Hero of the 1953 Norfolk floods dies, but will not be forgotten

A hero who saved more than 20 lives when the 1953 floods ravaged the Norfolk coastline has died at his home in America, aged 81.

But his memory will live on this weekend, as US servicemen and women march through Hunstanton, before a footpath is named after him.

Reis Leming waded into the icy water towing a rubber dinghy, after the angry waters broke through the sea defences south of Hunstanton, smashing homes to matchwood, on the stormy night of January 31.

Before he passed out from the cold and shock, he plucked 27 people from the waters that swirled around South Beach Road.

Mr Leming was looking forward to returning to Hunstanton on Saturday, for a parade to mark the 60th anniversary of the US Air Force's 67th Air Rescue Squadron.

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But he passed away on Monday at his home in America, after suffering a broken hip in a fall.

RAF Flt Sgt Mark Service, who has spent months organising the event, said the parade would go ahead as planned.

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'We wanted to get Reis across so he could see the esteem he is held in,' he said. 'He'll never be forgotten in the UK.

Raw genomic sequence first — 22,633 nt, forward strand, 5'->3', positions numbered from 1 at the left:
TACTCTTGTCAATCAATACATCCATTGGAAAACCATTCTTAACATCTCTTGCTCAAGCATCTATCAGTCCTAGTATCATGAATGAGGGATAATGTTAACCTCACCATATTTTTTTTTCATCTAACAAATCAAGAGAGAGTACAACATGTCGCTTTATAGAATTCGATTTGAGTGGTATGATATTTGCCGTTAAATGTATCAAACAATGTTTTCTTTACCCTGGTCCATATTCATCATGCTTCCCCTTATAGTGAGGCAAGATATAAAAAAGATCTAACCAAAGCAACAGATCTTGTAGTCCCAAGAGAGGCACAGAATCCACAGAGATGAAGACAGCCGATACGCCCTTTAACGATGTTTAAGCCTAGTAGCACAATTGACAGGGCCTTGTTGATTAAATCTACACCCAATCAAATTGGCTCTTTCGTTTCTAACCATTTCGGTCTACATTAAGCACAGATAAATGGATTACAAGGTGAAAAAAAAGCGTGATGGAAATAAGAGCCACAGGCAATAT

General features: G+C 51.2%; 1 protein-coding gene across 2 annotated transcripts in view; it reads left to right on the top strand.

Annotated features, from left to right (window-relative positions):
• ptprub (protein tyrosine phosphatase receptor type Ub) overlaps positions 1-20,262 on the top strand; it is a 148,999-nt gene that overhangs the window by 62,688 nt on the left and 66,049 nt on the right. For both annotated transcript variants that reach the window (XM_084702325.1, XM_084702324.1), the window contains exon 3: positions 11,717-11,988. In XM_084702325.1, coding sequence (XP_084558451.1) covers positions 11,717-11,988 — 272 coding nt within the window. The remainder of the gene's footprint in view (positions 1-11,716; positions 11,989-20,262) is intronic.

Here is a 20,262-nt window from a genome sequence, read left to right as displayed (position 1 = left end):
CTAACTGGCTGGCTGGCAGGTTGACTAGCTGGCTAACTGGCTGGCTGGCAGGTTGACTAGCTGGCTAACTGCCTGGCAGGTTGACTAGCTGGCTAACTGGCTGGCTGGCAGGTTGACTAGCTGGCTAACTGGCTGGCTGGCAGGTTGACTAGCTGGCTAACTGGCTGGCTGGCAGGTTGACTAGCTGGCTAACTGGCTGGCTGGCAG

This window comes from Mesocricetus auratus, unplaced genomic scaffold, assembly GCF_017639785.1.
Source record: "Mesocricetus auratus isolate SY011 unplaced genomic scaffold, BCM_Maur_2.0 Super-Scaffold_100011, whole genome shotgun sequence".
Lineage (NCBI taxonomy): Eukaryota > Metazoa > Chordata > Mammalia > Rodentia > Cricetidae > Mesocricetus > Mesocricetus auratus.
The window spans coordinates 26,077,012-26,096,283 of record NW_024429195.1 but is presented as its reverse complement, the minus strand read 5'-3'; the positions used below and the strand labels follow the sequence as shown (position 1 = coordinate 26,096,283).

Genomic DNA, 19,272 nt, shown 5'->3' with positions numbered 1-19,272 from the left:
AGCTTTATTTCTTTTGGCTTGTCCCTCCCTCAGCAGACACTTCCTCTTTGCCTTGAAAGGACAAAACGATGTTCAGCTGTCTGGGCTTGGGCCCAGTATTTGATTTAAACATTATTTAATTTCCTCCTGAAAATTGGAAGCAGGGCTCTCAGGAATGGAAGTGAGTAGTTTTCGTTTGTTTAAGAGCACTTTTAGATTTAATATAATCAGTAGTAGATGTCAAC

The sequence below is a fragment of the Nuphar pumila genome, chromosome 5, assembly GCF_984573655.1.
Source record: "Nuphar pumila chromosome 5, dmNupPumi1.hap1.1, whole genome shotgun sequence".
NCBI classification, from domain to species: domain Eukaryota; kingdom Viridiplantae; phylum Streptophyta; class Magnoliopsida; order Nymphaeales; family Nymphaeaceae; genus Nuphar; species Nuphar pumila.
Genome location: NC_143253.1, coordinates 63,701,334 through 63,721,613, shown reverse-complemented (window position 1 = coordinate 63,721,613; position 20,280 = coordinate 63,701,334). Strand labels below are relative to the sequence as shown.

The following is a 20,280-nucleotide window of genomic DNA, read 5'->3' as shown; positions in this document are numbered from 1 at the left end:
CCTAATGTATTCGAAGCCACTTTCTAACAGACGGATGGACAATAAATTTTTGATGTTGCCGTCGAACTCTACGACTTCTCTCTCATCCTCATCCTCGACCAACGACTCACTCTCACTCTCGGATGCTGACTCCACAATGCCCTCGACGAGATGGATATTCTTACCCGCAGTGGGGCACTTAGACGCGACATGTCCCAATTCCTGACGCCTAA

'Although it's the 60th anniversary of the 67th, the whole focus is a direct result of what Reis did on that night and although it's obviously disappointing he can't be there, we hope we can do him proud and show him the proper respect a hero deserves.'

He added that Mr Leming did not know that the path was going to be named after him, as this was intended to be a secret until Saturday.

Former West Norfolk Mayor Mike Tilbury, who met Mr Leming when he returned to Hunstanton in 1993, said: 'I just thought he was a totally unassuming person. He came to Hunstanton the year I was mayor. There was no affectation to him or anything, he just seemed a very down-to-earth, pleasant person.'

Saturday's parade will be led by members of the City of Norwich Pipe Band and include a Colour Party and an honour guard from the 67th squadron.

They will set off from South Beach Road – where Mr Leming's heroic rescues took place – at 10.20am, contiunuing along the Promenade towards the Green and the Esplanade Gardens.

As part of the celebration a sign will be unveiled naming the footpath through the gardens Reis Leming Way.

It was also intended that Mr Leming would become an honorary member of the 67th Squadron.

The parade will not just be celebrating the formation of the 67th squadron, but will also be remembering the 31 victims of the floods.

The floods, which claimed over 80 lives on the northwest Norfolk coast, occurred on Saturday, January 31, 1953.

The floods were caused when high sea levels, whipped on by hurricane force winds, coincided with low atmospheric pressure and high tide.

Waves were reported as high as 4.9m, while a 2m high wave crashed through King's Lynn town centre.

Along the east coast of England 307 people died and around 24,000 homes were damaged by the storm.

The floods are considered to have been the worst peacetime disaster in Britain during the 20th century.

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